What happens if I don’t pay the Deposit on time?
Strictly speaking, late payment of the Deposit is a substantial breach of the Contract. The Seller can terminate the Contract and claim the unpaid amount as a liquidated debt (or if you paid it after the due date, the “paid” amount). In practice, everyone is pretty casual when it comes to late payment. That said, there are some cases where we have been instructed to terminate a Contract and claim an unpaid Deposit. It’s not a fun situation to be in, so just pay the thing on time and avoid the stress.
Who ultimately receives the Deposit?
This question depends on what happens to the Contract, so we’ve broken it down into some different scenarios:
- Contract Settles: the Deposit will be deducted from the purchase price at Settlement, and the Seller will keep the Deposit. In practice, the Selling Agent usually keeps it and reduces their commission by the amount of the Deposit, or refunds the Deposit if there is some leftover after payment of the commission. This explains why the Selling Agent keeps it in their trust account. It’s much cleaner this way.
- Contract is Terminated – no breach: the Buyer will receive the Deposit back. Sometimes the Buyer can’t quite get Finance. That’s ok, it happens. The Seller will give the Buyer their Deposit back and move on to the next Buyer. No hard feelings.
- Contract is Terminated – substantial breach: Uh oh. This one is bad – something went wrong and there are probably some bad feelings floating around. Whoever committed the breach loses the Deposit and it is given to the other party.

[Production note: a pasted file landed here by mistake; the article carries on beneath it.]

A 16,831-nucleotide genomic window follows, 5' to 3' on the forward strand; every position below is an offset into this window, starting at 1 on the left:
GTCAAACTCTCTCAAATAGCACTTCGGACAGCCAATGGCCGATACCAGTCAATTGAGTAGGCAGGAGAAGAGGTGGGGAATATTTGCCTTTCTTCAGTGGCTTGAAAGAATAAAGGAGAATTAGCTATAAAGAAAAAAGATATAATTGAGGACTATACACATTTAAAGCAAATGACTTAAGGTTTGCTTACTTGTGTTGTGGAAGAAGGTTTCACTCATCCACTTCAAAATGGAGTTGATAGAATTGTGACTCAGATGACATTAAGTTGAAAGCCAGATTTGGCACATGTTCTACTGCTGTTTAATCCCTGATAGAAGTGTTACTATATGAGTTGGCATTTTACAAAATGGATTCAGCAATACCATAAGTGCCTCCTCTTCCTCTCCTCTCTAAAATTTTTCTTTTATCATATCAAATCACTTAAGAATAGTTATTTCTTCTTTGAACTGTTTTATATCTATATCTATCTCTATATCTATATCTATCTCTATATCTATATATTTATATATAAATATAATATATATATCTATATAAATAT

- Contract is Terminated under cooling-off provisions: If you terminate the Contract under the cooling-off period, the Seller can charge you a penalty of 0.25% of the Purchase Price. That penalty can be taken straight from the Deposit. In fact, that penalty can only be taken from the Deposit. This means that if you haven’t paid the Deposit, the Seller can’t charge that penalty.
- Contract is never formed: You’ve been negotiating terms and you paid the Deposit early. That’s ok. If you can’t agree to terms with a Seller (maybe that cashed-up couple you saw snooping around the open house were willing to pay more) and the Contract is not formed, you will get the Deposit back.
We will leave you with some very general advice, which we hope you will find helpful:
Pay on Signing
This could be both very good, and very bad, advice depending on your circumstances, so please carefully consider this advice. If you pay the Deposit straight away but decide to terminate the Contract during the cooling-off period, you can wave goodbye to your Deposit. On the flip side, if you don’t pay the Deposit straight away and you miss the due date, you’ll have debt collectors on your tail until you pay it.
Our advice here is that if you’re sure this is the Property for you, pay that Deposit and move on to bigger and better things. Like booking your Building and Pest Inspections, or meeting with your Finance Broker/Banker. If you’re not so sure about whether this is the Property for you, try to negotiate a longer timeframe for payment of the Deposit before you pay it, then hold off on paying the Deposit for as long as you can (just don’t miss the due date!).